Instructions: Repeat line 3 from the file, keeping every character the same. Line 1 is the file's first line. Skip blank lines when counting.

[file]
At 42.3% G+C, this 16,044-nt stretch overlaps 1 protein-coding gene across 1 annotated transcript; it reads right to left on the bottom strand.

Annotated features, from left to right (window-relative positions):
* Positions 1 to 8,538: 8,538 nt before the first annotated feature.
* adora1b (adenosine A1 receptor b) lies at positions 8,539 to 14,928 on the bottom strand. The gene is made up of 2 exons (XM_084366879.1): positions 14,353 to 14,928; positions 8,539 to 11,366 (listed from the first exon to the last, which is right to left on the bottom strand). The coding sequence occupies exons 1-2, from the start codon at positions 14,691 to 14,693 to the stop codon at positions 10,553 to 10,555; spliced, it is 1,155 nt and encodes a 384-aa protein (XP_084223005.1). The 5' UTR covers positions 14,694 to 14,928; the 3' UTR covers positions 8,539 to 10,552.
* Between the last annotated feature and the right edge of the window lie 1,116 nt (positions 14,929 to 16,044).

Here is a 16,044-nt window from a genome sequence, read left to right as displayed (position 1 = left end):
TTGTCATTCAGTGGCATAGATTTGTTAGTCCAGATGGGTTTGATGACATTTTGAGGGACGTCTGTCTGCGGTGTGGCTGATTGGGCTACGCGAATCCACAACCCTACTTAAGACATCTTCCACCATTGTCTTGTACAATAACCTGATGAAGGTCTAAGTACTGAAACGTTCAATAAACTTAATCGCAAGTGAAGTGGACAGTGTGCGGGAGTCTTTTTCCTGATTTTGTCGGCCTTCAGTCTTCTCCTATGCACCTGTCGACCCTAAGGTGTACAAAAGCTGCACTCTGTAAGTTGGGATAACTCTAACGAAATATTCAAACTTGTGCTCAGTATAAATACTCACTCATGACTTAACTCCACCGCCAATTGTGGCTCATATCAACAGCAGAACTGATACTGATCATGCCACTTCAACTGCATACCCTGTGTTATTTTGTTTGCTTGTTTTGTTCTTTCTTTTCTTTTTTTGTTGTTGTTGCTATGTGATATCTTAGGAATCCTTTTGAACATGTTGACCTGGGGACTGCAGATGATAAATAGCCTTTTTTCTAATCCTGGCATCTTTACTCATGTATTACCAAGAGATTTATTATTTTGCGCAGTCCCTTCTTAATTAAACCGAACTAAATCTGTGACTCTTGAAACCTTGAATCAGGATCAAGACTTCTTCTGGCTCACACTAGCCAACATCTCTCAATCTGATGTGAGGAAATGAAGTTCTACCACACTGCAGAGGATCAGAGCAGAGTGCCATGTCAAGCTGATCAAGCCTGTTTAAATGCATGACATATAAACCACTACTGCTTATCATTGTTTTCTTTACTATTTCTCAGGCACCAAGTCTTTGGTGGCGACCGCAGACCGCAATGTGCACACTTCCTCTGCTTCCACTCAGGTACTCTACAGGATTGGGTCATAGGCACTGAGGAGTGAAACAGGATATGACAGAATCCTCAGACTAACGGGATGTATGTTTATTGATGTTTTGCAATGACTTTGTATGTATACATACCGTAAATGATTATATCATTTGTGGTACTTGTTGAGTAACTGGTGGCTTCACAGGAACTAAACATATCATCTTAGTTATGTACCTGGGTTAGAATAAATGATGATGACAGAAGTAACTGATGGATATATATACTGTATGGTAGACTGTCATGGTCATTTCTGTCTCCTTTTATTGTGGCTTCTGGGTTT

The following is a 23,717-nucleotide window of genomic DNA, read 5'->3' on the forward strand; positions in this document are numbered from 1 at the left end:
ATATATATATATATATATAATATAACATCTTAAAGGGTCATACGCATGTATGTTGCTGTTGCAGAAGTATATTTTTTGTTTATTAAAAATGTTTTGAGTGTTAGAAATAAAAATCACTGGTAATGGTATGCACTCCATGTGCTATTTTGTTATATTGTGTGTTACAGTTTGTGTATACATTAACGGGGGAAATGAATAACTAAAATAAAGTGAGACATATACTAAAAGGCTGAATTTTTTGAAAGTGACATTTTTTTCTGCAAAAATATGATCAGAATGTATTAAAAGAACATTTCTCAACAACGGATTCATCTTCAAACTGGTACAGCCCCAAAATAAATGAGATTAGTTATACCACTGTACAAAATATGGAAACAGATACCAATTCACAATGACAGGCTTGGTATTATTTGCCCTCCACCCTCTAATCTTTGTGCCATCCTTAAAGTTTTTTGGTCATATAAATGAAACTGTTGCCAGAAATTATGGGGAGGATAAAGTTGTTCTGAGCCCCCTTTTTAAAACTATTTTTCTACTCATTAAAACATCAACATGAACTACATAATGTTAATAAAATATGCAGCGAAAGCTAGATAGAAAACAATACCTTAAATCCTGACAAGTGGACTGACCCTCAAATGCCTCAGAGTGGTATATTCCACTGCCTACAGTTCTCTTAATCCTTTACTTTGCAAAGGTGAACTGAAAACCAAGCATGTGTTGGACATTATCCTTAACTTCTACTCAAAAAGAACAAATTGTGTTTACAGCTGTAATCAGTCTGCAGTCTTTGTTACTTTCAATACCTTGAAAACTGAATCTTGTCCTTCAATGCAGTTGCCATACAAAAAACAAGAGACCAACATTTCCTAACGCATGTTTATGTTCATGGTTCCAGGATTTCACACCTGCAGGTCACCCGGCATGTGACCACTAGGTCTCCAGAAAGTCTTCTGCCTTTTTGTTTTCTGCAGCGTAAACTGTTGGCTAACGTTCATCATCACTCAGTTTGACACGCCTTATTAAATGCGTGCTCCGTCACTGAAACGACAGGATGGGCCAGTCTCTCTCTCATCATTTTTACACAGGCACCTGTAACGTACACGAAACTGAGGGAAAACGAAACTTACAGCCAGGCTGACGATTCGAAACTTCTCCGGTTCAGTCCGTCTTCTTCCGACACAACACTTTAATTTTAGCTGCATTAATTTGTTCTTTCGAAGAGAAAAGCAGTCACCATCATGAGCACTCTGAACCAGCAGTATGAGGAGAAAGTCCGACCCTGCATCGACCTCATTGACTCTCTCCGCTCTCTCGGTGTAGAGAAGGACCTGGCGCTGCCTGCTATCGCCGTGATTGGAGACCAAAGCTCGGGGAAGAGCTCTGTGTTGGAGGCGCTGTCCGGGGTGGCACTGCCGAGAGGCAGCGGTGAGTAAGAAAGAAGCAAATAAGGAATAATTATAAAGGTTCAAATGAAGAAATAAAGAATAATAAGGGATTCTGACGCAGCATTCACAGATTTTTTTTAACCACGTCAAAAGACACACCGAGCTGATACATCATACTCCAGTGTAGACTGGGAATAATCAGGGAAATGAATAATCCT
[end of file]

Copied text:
* Positions 1 to 8,538: 8,538 nt before the first annotated feature.